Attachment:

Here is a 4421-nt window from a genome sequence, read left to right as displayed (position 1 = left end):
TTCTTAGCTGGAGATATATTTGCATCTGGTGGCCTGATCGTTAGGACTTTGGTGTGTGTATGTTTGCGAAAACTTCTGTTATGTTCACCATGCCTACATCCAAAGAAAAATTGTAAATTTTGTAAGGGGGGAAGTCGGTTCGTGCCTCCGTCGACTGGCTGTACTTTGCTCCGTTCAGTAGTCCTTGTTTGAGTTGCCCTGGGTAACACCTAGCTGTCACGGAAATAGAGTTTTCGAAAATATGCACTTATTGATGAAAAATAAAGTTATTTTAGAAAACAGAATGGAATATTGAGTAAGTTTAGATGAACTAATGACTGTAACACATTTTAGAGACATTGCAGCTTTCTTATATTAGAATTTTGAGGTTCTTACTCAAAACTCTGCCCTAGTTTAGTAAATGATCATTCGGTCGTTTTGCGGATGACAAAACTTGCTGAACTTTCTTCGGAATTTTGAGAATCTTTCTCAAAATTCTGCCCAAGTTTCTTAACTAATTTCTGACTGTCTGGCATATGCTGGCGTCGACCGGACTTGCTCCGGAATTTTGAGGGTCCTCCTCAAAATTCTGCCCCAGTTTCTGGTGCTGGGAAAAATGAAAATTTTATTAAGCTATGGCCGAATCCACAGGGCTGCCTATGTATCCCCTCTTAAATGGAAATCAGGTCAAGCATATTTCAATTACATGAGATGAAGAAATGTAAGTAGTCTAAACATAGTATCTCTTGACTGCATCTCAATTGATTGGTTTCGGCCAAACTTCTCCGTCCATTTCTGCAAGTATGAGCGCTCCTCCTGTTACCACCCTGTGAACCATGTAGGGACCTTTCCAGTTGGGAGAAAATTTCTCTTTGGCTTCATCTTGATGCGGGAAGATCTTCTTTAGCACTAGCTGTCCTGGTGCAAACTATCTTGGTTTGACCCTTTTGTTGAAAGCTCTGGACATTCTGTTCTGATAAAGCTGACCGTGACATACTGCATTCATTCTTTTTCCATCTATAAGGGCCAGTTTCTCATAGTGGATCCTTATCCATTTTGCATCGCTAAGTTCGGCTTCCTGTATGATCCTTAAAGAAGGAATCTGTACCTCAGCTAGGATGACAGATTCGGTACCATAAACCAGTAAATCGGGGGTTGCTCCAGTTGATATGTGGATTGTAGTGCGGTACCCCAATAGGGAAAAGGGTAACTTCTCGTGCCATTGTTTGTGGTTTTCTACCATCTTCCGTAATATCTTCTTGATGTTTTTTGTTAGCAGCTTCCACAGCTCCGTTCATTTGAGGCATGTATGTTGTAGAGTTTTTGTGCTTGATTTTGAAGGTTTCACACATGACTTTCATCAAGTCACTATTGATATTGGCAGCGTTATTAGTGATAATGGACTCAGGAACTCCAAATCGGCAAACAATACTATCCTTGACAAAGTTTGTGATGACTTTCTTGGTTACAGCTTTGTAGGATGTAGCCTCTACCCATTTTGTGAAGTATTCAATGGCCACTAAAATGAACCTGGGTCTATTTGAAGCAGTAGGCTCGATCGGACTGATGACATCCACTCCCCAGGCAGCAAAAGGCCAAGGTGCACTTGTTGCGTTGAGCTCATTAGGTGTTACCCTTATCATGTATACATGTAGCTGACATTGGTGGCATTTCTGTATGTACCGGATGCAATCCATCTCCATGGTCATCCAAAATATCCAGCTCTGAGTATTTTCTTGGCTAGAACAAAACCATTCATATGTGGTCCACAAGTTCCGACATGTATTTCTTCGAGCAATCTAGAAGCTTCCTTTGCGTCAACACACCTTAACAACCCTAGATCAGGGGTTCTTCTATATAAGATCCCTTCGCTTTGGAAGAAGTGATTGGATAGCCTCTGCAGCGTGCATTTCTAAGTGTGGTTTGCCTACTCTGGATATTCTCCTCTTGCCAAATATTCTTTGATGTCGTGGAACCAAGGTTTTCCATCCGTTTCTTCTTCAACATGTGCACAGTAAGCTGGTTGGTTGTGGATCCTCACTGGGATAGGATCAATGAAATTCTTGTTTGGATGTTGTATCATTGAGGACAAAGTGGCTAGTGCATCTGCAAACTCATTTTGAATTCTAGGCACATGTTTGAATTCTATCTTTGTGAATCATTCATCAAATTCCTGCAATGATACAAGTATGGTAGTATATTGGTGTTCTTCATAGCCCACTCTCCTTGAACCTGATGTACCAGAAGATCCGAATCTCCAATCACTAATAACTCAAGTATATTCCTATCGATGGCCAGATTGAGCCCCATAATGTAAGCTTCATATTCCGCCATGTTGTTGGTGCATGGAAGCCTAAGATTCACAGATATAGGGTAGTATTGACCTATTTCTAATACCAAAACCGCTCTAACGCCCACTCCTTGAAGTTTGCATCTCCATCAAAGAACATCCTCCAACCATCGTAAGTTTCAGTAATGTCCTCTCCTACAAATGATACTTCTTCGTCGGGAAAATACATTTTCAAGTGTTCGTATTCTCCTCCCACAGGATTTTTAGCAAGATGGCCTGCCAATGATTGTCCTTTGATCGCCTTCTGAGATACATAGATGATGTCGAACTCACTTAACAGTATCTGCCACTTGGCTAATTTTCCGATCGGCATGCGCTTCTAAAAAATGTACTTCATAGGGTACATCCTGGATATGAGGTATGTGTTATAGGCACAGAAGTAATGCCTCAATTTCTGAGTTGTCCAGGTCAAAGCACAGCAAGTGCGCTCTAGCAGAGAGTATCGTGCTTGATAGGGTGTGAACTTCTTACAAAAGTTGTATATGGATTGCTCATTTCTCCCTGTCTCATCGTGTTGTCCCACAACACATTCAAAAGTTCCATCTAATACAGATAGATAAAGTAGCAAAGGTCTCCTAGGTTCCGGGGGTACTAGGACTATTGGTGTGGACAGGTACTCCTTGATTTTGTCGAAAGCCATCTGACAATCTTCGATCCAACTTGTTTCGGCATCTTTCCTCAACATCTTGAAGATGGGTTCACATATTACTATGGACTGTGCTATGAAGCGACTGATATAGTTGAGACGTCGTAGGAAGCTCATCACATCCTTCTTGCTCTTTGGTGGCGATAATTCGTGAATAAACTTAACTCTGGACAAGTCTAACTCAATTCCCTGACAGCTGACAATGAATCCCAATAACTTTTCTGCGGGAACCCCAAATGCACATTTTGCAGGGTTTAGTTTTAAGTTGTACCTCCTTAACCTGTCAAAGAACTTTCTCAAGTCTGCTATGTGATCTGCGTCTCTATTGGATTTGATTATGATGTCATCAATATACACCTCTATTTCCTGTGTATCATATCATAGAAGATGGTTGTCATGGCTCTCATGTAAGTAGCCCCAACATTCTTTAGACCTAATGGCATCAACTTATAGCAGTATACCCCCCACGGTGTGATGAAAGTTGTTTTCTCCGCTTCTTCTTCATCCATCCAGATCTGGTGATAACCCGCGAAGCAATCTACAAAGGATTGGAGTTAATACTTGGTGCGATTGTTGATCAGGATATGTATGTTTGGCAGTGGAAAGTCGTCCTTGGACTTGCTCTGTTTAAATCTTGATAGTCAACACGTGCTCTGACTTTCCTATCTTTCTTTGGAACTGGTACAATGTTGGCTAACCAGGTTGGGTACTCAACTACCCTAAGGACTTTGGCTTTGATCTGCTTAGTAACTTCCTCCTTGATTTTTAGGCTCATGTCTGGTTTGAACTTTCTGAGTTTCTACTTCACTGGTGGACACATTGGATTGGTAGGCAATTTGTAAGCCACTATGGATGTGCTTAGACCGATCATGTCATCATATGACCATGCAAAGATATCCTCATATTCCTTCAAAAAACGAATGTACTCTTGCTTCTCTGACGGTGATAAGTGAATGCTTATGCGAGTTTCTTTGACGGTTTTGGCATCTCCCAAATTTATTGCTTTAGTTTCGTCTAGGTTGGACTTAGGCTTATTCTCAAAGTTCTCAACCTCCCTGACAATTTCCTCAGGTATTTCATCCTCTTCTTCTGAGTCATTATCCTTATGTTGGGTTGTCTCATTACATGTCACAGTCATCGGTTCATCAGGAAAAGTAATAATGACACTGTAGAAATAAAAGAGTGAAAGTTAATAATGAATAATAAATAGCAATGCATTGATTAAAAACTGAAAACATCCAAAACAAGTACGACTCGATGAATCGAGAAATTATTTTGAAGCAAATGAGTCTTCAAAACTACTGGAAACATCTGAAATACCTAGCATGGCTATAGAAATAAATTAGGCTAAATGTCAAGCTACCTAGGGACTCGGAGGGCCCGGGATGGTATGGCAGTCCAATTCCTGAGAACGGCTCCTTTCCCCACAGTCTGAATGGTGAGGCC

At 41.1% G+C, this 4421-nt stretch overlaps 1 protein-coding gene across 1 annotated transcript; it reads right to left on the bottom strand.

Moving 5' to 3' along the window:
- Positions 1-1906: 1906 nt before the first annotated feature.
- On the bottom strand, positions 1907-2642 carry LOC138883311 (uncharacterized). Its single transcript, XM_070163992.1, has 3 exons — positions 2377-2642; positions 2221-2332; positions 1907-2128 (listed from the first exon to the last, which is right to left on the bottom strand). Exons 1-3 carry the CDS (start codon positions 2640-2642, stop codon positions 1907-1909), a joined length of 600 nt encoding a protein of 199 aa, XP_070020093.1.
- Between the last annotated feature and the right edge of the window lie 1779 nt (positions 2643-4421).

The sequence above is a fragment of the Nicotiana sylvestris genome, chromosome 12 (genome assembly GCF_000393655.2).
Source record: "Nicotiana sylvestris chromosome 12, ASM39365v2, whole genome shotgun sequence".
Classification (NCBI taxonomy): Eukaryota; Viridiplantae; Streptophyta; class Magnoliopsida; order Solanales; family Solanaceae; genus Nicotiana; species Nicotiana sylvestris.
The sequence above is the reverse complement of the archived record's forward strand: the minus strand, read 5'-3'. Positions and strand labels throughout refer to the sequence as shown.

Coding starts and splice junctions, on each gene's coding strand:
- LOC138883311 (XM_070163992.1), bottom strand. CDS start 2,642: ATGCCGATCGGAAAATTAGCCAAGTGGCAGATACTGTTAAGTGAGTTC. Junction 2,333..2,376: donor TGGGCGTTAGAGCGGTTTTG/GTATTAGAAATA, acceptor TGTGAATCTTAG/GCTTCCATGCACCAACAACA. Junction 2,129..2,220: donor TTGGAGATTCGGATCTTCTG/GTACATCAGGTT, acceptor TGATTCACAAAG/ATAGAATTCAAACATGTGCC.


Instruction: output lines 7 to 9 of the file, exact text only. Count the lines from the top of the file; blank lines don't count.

- Between the last annotated feature and the right edge of the window lie 1779 nt (positions 2643-4421).

The sequence above is a fragment of the Nicotiana sylvestris genome, chromosome 12 (genome assembly GCF_000393655.2).
Source record: "Nicotiana sylvestris chromosome 12, ASM39365v2, whole genome shotgun sequence".